Do a quick web search for the origins of the London-based eyewear brand For Art’s Sake and at the top of the list, you’ll find an article with the details of an outfit that Beyoncé recently wore to a birthday party for Michael B. Jordan. For Art’s Sake frames were her first optical look that night; apparently she later changed into others. But this gives an idea of the company’s PR standing: For Art’s Sake started in 2016 on social media, and they since have grown to be a darling for the fashion-weekers and genetically blessed of the world.

The fact that For Art’s Sake frames now have a place on the bridge of the nose of one of – if not the – most beloved celebrities of all time is more than just a superficial observation, it indicates their upward path of trajectory as an industry player. The spatial strategy for the brand’s first physical flagship in London and the follow-up location in Shanghai, both designed by Aleksa Studio, is entirely dependent on what made them successful in the first place: Instagram.

The sharing economy – and, as explored in this piece about a Melbourne-based optical retailer, the growing dependence on the fashion industry – is responsible for the way the Covent Garden shop looks. To get a better idea of why, just pay attention to a keyword: curated. Carefully curated are the angled mirrors and Instagram spots within the space. It’s a favoured adjective in Insta-biographies of influencers everywhere, and its use says a lot about the kind of visibility culture that social media promotes. Participants within that culture are For Art’s Sake target audience – in their words, the ‘style-conscious digital generation.’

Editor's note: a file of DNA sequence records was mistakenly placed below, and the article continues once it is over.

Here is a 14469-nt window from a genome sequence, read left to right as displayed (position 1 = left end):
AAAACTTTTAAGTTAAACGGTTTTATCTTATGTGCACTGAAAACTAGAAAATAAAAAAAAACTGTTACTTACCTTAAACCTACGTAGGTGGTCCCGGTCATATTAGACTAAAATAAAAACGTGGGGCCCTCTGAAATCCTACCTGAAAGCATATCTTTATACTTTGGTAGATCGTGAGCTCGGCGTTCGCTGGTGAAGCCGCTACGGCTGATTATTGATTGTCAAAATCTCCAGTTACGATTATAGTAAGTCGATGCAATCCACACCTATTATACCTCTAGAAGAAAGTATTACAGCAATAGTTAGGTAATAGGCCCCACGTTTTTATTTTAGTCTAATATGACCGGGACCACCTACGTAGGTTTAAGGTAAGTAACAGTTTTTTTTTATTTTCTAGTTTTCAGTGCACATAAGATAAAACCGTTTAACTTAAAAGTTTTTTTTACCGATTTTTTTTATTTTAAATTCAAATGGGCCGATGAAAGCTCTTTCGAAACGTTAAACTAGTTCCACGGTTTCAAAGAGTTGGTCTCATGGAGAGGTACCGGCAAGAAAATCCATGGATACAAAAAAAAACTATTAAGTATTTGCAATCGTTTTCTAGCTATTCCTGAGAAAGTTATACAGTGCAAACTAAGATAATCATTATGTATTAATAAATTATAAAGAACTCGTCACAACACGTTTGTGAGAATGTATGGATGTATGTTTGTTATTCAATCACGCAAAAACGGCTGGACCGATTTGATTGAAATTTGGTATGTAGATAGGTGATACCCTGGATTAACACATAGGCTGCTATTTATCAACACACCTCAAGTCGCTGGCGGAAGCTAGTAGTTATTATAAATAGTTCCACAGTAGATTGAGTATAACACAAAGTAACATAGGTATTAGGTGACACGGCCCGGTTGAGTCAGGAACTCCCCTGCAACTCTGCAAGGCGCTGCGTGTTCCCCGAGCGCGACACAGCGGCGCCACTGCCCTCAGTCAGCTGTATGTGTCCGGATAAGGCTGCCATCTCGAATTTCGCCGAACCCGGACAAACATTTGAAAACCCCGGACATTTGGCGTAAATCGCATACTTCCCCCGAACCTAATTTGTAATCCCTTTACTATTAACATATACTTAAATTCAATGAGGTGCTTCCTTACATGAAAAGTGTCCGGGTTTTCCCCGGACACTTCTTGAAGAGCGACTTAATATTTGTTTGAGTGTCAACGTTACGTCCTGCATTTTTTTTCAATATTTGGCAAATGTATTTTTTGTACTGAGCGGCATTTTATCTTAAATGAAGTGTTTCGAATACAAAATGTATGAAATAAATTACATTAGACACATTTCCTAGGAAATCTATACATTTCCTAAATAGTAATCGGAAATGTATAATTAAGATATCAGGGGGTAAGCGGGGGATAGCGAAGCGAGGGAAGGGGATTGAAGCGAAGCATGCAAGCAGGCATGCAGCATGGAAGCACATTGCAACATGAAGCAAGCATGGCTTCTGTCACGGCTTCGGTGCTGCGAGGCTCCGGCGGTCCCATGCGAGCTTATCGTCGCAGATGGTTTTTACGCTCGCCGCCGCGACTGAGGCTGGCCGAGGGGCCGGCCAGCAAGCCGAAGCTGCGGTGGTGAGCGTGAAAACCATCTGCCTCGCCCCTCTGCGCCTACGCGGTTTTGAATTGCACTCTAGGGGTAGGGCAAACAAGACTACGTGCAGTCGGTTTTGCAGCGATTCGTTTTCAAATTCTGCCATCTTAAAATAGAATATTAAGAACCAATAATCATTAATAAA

One of the exterior shots of the vibrantly turquoise For Art’s Sake flagship, posted just recently on their Instagram account, is captioned ‘Wes Anderson – eat your heart out [heart emoji]’. ‘What’s in store?,’ it continues. ‘Personal shopping, a concierge service, WiFi, our now infamous selfie station and so much more.’

In fact, the filmmaker’s name is used a lot in their social marketing: it wouldn’t be totally impossible to imagine a lobby pop-up in the outtakes of The Grand Budapest Hotel. In any case, images of the store would definitely fit in the grid of the popular @accidentallywesanderson Instagram account that showcases places from all over the globe that look taken out of one his movie sets.

Except accidentally might not be the operative word there.

Aleksa achieved Anderson-esque interiors through contrasting materials like blue velvet, mirror polished brass and high-gloss white timber. The velvet is everywhere, from the walls to the display stands to the company’s signature packaging. Bespoke brass arches create flexible window displays and exhibition units are carved into the walls, featuring round mirrors and floating shelves.

One thing’s certain from the looks of Instagram-gone-brick-and-mortar retail shops these days: what the children of the Internet want, the children of the Internet get.